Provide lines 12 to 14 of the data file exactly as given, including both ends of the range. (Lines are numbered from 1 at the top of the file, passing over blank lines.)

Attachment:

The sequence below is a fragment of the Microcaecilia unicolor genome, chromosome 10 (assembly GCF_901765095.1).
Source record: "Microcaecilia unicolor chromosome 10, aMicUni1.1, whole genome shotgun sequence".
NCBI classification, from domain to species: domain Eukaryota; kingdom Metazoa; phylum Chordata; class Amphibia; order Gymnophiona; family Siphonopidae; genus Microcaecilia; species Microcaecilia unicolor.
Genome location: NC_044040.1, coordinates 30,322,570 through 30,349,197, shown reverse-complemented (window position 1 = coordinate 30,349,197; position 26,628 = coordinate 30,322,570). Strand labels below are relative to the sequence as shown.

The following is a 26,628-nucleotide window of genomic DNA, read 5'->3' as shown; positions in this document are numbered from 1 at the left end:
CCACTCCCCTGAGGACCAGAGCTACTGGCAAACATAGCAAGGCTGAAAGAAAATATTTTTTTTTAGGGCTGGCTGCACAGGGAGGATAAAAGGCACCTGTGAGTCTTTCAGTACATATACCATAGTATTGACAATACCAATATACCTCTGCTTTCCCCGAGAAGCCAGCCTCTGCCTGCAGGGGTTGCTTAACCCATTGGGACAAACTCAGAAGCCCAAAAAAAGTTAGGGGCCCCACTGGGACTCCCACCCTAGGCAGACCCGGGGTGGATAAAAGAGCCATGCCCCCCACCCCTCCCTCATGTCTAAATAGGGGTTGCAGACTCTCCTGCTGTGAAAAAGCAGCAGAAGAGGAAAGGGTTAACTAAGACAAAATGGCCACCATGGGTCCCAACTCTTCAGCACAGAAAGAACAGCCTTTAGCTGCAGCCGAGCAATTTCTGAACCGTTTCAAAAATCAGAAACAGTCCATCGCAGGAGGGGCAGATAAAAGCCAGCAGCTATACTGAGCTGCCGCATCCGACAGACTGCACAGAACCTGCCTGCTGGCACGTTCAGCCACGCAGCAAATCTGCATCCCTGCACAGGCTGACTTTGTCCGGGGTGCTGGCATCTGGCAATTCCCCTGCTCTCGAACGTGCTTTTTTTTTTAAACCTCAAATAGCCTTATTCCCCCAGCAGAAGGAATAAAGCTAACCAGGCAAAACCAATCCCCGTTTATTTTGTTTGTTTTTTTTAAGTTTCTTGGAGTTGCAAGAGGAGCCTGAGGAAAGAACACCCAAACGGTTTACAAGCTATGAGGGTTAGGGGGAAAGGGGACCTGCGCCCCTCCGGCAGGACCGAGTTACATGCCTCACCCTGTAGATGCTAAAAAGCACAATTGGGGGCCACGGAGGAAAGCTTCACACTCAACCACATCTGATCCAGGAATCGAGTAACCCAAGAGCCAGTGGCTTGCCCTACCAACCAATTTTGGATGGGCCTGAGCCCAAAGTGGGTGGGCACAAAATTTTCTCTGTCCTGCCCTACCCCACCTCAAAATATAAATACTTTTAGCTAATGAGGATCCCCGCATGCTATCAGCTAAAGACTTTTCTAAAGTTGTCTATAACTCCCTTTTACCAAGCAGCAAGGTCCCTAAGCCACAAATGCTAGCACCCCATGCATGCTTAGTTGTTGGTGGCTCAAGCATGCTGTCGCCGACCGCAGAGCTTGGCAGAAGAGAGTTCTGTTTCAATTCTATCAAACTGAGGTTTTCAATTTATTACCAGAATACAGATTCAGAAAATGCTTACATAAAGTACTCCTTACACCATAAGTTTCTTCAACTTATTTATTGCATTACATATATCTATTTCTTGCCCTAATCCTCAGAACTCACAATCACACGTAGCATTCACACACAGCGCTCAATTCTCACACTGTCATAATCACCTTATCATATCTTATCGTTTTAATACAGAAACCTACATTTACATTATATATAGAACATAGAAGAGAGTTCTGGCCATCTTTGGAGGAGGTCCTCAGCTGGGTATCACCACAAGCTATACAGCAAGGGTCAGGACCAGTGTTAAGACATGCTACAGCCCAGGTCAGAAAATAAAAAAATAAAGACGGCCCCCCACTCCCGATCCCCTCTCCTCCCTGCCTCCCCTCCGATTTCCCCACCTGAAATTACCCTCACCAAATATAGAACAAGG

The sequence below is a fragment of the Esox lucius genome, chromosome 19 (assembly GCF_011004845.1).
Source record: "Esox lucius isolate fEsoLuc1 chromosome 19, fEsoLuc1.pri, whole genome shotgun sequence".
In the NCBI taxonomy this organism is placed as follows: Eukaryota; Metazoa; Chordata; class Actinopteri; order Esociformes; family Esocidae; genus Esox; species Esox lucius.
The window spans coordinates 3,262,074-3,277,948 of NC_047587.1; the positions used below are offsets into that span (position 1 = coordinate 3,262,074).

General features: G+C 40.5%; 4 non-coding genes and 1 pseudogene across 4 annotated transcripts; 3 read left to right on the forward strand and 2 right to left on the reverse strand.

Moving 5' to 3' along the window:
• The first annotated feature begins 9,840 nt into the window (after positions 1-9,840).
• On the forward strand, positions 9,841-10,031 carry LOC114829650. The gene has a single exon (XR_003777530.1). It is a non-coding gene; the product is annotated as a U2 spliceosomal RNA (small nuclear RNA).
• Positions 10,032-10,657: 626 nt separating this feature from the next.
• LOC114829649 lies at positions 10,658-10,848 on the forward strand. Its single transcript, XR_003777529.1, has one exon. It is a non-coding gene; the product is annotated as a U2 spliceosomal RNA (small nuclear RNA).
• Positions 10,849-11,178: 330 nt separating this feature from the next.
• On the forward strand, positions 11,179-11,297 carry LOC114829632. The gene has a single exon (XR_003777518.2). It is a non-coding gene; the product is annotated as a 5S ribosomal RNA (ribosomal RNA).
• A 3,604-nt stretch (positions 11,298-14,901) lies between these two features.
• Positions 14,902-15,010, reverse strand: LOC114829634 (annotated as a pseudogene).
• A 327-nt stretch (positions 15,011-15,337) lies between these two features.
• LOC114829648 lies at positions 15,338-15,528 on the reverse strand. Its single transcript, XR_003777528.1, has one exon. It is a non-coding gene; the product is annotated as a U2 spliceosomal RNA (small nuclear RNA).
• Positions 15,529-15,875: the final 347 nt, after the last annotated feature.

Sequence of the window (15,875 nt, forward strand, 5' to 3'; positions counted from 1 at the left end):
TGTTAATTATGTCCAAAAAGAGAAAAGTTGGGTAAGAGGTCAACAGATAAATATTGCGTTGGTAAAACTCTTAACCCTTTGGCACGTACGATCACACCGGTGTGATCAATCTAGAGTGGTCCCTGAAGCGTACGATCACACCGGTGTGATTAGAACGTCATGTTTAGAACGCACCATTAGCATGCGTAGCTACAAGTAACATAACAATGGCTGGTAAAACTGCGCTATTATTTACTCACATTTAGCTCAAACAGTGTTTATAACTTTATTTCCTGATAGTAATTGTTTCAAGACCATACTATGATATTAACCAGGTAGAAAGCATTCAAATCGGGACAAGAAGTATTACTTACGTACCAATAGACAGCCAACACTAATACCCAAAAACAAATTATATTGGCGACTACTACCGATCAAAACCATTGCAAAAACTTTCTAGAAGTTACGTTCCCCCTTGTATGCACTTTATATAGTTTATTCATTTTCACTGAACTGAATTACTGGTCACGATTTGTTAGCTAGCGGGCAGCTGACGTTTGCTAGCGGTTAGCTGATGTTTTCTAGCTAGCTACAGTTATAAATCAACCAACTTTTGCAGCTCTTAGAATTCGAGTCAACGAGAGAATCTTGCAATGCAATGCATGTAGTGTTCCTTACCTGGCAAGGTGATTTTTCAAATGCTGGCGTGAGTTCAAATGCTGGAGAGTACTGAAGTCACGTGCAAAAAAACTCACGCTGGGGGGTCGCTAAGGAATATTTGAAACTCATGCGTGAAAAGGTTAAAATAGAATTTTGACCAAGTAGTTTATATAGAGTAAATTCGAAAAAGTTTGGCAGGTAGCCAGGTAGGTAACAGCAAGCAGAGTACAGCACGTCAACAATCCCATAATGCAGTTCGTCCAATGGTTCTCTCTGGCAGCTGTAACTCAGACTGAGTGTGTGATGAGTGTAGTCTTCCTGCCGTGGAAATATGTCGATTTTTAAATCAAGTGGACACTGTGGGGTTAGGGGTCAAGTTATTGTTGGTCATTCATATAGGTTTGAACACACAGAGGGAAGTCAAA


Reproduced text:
Moving 5' to 3' along the window:
• The first annotated feature begins 9,840 nt into the window (after positions 1-9,840).
• On the forward strand, positions 9,841-10,031 carry LOC114829650. The gene has a single exon (XR_003777530.1). It is a non-coding gene; the product is annotated as a U2 spliceosomal RNA (small nuclear RNA).